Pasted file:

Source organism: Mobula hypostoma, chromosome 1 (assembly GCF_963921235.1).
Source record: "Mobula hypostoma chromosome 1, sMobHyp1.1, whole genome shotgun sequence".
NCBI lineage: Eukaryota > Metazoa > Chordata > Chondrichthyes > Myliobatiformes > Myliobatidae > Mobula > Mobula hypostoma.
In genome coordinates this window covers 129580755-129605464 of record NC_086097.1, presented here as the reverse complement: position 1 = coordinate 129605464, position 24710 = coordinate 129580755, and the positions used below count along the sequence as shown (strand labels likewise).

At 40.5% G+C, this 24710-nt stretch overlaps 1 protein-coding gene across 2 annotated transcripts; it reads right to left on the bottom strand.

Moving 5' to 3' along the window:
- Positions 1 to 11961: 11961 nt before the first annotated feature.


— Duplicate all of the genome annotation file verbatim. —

Source organism: Mobula hypostoma, chromosome 1 (assembly GCF_963921235.1).
Source record: "Mobula hypostoma chromosome 1, sMobHyp1.1, whole genome shotgun sequence".
NCBI lineage: Eukaryota > Metazoa > Chordata > Chondrichthyes > Myliobatiformes > Myliobatidae > Mobula > Mobula hypostoma.
In genome coordinates this window covers 129580755-129605464 of record NC_086097.1, presented here as the reverse complement: position 1 = coordinate 129605464, position 24710 = coordinate 129580755, and the positions used below count along the sequence as shown (strand labels likewise).

At 40.5% G+C, this 24710-nt stretch overlaps 1 protein-coding gene across 2 annotated transcripts; it reads right to left on the bottom strand.

Moving 5' to 3' along the window:
- Positions 1 to 11961: 11961 nt before the first annotated feature.